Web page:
33. Having disposed of the contention that there is some special rule applying to hoardings, I see no reason to depart from the view stated in my preliminary observations. In substance I agree with the President’s reasons for allowing this head of claim, and I would dismiss the appeal.

    Postscript

  34. Although there was no dispute as to the application of section 10 of the 1965 Act, the statutory route to that conclusion is obscure. I hope I may be forgiven for spending a moment to explain what is yet another example of the deplorable state of the statutory law of compensation in this country.

  35. It was common ground that the relevant provision of the 1999 Order was article 16 (not article 6, mentioned by the Tribunal). That article provided for the application of Part I of the 1965 Act to "the acquisition of land under this order". The relevance of that provision is not obvious, since no land in the vicinity appears to have been "acquired" as part of this Order. However, Mr Denyer-Green helpfully pointed out that section 1 of the 1965 Act, which introduces Part I, is also apparently limited to acquisition of land, but that has never been held to limit the application of section 10. This no doubt has to be accepted as part of the inscrutable legacy of section 68 of the 1845 Act, as described by Lord Wilberforce:

    The relevant section of the Act of 1845 (section 68) has, over 100 years, received through a number of decisions, some in this House, and by no means easy to reconcile, an interpretation which fixes upon it a meaning having little perceptible relation to the words used. This represents a century of judicial effort to keep the primitive wording - which itself has an earlier history - in some sort of accord with the realities of the industrial age.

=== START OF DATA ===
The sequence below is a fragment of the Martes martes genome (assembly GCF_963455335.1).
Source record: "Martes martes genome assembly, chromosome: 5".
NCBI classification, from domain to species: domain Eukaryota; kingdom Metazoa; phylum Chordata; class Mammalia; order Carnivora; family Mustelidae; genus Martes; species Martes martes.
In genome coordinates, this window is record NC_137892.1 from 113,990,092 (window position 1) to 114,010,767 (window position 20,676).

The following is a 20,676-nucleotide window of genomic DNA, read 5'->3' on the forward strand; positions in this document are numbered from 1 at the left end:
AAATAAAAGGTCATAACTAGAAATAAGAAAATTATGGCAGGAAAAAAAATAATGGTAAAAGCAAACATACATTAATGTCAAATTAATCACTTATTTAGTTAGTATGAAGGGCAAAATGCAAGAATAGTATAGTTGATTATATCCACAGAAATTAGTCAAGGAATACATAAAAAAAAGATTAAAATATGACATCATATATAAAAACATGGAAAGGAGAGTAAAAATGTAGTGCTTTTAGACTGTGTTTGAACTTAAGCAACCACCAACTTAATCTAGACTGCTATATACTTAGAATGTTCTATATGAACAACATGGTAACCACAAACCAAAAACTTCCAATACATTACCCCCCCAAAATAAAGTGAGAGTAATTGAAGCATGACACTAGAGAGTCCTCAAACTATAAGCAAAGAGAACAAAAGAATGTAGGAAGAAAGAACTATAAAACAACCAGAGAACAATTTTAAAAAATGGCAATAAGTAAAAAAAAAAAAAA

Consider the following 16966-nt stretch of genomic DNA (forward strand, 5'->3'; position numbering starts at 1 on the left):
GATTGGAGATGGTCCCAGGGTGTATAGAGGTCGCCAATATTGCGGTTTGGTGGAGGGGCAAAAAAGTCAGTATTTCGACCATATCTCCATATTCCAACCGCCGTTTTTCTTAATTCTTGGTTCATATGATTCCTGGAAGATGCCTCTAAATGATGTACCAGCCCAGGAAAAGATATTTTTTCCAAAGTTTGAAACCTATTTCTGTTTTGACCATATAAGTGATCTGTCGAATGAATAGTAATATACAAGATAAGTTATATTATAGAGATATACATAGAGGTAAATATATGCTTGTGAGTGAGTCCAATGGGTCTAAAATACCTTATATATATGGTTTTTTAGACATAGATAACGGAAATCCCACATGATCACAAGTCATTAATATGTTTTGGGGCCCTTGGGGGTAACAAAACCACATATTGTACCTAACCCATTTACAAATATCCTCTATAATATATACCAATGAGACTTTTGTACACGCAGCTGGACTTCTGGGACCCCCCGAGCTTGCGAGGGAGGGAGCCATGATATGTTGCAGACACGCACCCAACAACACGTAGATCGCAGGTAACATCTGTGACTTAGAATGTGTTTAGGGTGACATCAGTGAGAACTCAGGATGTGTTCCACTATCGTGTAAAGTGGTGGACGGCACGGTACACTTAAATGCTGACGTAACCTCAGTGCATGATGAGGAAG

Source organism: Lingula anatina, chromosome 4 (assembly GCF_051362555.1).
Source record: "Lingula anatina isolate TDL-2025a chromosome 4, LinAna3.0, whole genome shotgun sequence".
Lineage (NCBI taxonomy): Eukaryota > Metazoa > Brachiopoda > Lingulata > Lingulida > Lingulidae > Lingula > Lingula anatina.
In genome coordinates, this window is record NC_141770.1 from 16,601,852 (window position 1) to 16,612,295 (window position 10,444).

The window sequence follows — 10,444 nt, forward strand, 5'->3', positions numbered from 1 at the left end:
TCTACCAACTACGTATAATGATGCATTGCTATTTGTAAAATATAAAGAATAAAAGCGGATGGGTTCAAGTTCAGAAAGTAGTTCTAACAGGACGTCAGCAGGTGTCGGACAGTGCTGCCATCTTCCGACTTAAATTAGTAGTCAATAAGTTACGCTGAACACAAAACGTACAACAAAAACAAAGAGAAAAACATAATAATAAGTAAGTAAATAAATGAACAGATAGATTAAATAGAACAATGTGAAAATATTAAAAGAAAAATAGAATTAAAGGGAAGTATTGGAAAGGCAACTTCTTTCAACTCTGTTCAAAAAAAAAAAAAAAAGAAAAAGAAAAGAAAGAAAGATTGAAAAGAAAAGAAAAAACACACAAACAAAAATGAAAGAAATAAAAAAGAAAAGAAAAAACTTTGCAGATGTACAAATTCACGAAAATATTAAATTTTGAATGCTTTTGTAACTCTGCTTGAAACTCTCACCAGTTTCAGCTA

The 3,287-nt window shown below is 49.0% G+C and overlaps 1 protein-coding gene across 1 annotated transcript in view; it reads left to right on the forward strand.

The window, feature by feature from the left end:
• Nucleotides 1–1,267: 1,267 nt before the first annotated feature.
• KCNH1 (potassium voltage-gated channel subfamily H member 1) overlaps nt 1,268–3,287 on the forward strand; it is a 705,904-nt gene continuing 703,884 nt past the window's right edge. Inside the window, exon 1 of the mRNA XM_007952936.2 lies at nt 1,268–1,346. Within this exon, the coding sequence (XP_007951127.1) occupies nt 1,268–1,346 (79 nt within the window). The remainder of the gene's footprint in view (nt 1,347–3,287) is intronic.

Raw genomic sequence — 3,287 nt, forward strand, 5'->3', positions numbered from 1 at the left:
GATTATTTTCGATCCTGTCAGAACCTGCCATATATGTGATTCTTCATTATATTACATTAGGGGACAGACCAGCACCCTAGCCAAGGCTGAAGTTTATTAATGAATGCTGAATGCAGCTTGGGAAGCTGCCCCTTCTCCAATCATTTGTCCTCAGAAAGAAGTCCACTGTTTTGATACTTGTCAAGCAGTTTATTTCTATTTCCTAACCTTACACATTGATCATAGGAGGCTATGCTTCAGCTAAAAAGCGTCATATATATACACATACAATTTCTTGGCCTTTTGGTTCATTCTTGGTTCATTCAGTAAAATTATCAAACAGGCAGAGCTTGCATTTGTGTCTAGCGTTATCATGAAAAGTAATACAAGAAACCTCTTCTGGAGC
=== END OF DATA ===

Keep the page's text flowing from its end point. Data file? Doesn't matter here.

(Argyle Motors Ltd v Birkenhead Corp. [1975] AC 99,129)

  36. The section has been discussed in detail by the Law Commission in its recent report on Compensation Law (LC 286), where it was suggested that it should not be treated as part of the law of compulsory purchase at all. The Commission recommended that it should be re-enacted as part of a separate statutory code governing the right to compensation for depreciation caused by the construction or use of public works (para 11.2, 11.23).

  37. The background to that report was a "Fundamental review" of the law of compulsory purchase and compensation, initiated by the present Government in 2000. This led in due course to the report of an expert advisory group set up by the Government (CPPRAG), which concluded that the law had become "an unwieldy and lumbering creature" and that there was a pressing need for simplification and codification. That recommendation was accepted by Government, and led in 2001 to a reference to the Law Commission to make proposals "for simplifying, consolidating and codifying" the law. The Commission reported in December 2003.

  38. More recently, in Waters v Welsh Development Agency [2004] UKHL 19 para 1-4 (concerned with the notorious Pointe Gourde rule, another minefield of compensation law), Lord Nicholls having referred to the importance of compulsory purchase law " as an essential tool in a modern democratic society", commented that "unhappily the law in this country.... is fraught with complexity and obscurity". He quoted with approval my own comment (in the Court of Appeal in the same case):